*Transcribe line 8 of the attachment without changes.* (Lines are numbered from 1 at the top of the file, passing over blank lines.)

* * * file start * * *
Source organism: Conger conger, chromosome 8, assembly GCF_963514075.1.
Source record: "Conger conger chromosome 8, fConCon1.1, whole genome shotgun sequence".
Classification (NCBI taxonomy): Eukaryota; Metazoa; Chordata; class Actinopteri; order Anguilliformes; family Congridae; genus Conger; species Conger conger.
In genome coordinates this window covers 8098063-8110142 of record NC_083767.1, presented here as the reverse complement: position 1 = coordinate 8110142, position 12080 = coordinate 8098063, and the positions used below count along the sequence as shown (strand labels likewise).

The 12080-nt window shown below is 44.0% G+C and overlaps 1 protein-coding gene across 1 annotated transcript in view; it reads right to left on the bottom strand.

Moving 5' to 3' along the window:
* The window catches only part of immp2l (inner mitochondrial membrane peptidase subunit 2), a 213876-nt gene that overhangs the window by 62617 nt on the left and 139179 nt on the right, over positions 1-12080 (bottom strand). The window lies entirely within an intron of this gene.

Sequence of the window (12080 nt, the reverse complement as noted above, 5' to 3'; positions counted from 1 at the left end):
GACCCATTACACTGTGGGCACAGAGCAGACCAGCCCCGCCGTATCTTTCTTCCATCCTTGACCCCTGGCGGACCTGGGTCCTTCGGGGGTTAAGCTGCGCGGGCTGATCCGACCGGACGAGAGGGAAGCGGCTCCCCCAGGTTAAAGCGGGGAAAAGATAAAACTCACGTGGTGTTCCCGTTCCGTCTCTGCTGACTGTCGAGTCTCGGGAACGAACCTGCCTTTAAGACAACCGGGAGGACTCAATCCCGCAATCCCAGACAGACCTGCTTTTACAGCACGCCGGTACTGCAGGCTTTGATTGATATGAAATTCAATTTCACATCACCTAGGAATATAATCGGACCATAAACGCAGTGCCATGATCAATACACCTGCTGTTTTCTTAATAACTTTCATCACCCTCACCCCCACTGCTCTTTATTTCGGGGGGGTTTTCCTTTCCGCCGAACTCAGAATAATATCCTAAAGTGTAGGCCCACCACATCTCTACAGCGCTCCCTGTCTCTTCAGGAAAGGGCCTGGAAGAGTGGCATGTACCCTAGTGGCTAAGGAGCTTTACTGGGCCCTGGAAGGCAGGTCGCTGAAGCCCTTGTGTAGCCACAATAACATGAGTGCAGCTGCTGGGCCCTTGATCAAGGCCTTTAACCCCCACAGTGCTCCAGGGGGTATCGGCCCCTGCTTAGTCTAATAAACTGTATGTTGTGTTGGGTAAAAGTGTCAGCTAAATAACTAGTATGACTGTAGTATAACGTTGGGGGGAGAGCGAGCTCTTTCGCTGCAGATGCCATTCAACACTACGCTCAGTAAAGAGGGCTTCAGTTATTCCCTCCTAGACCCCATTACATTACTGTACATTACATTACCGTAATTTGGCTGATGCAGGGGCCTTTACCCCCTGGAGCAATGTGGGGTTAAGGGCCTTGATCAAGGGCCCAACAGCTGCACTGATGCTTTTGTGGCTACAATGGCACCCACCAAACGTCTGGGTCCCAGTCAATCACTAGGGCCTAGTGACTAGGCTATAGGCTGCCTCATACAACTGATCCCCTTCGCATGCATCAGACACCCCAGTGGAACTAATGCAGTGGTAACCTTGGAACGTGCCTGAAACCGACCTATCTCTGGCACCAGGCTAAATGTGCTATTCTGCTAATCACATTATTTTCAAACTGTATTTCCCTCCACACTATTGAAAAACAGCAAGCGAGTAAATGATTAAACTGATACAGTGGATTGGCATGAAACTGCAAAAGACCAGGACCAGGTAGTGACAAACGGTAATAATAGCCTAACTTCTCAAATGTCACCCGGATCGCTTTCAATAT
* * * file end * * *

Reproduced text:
Sequence of the window (12080 nt, the reverse complement as noted above, 5' to 3'; positions counted from 1 at the left end):